Wealth gaps were significant even before the recession, with African Americans less likely to own homes, hold stock, or have significant savings. Not only were African Americans more likely to have debt, but also African American debt was more likely to come from high-interest credit cards, while others had lower-interest bank debt.
Can the gap between African American wealth and that of others ever be closed? It’s unlikely given that unequal wealth is a function of history. In other words, income is a snapshot of what is happening today, but wealth is the history of you and your family.
The very wealthy pass on estates that may shape life chances for several generations. Those who were enslaved, generally, had little to leave.
Often those who were thrifty enough to accumulate found their wealth blatantly stolen by envious Whites. The destruction of Black Wall Street had nothing to do with the fact that a Black teenager allegedly jostled a White woman in an elevator, and everything to do with the thriving Black middle class in Tulsa, Okla.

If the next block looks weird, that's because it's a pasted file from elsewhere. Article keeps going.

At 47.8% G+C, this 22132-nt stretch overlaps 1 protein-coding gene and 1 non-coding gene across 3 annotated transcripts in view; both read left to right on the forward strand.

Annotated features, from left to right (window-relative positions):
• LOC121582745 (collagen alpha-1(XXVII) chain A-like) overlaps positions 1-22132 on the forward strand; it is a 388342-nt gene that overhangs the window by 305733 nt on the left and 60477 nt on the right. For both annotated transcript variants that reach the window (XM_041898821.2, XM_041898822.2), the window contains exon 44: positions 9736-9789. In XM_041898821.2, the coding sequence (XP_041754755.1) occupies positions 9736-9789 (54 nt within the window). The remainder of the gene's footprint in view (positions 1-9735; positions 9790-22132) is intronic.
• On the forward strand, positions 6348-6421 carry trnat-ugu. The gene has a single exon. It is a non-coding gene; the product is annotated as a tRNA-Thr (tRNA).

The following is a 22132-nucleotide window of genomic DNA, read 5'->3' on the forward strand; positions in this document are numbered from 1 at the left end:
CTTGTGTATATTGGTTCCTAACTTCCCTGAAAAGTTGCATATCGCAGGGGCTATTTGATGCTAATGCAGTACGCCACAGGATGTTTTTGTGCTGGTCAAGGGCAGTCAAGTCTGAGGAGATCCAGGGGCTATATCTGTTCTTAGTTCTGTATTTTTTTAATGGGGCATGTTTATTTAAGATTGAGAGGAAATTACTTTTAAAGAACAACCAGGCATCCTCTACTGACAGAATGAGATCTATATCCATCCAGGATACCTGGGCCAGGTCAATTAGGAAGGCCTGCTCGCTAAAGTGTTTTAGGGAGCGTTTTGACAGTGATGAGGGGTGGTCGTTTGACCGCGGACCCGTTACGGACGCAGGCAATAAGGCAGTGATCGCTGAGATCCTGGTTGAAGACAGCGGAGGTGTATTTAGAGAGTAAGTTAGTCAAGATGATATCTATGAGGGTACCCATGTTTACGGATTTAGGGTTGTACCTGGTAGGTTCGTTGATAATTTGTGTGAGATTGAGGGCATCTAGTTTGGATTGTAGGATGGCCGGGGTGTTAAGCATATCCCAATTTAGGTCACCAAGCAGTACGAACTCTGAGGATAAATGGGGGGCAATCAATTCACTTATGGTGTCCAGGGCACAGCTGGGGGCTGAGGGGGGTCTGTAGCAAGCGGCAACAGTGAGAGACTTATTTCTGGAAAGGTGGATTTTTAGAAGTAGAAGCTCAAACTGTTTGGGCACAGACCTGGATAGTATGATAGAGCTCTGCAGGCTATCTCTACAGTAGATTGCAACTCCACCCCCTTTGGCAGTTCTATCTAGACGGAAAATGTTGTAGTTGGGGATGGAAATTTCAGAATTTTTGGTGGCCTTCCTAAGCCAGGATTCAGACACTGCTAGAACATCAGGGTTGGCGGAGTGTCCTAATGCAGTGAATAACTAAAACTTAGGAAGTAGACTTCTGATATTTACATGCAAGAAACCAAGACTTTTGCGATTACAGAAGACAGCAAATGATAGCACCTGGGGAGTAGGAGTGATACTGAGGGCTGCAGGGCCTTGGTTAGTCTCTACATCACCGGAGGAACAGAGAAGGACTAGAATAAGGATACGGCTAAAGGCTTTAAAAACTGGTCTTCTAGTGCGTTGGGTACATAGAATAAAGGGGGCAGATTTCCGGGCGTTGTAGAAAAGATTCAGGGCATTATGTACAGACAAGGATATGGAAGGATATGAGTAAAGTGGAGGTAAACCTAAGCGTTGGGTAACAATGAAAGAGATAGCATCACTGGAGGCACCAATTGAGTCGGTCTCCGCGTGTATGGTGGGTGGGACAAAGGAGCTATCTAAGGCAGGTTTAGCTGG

The next time you hear about economic recovery ask “whose recovery has this been?” Some have escaped from the Great Recession unscathed. Others, especially some African Americans, Latinos, the young, and those who remain unemployed, have yet to experience economic recovery.
Julianne Malveaux is a Washinton, D.C.-based economist and author.
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